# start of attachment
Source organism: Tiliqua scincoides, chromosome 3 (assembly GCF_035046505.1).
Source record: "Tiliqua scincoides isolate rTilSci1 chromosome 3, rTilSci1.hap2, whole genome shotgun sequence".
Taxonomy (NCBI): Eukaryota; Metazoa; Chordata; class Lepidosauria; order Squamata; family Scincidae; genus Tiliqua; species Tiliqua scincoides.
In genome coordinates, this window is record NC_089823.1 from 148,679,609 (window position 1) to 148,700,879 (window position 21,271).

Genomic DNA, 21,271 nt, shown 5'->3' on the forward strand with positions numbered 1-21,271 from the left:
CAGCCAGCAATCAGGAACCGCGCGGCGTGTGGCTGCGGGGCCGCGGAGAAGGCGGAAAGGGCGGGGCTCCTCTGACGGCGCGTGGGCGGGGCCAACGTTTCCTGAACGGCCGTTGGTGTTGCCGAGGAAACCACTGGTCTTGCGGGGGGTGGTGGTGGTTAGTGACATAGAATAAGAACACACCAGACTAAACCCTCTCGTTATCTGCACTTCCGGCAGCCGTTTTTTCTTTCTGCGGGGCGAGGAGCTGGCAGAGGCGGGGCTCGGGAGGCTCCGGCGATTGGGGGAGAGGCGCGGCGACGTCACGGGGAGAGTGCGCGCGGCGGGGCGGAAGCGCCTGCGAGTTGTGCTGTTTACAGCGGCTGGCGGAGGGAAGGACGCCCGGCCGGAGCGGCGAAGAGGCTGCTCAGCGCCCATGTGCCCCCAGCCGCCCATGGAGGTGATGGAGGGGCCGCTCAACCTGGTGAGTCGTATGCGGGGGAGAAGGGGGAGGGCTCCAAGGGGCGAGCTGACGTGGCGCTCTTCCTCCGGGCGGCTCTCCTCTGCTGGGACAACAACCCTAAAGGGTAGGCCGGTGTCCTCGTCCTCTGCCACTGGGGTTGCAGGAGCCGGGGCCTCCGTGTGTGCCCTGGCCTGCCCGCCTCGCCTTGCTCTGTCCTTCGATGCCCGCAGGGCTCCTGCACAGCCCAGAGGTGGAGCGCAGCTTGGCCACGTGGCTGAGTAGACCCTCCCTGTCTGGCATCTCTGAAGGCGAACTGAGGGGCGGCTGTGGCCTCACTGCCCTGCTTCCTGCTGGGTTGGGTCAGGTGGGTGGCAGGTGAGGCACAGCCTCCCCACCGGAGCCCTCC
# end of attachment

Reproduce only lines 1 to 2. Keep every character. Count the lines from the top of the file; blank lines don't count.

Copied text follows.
Source organism: Tiliqua scincoides, chromosome 3 (assembly GCF_035046505.1).
Source record: "Tiliqua scincoides isolate rTilSci1 chromosome 3, rTilSci1.hap2, whole genome shotgun sequence".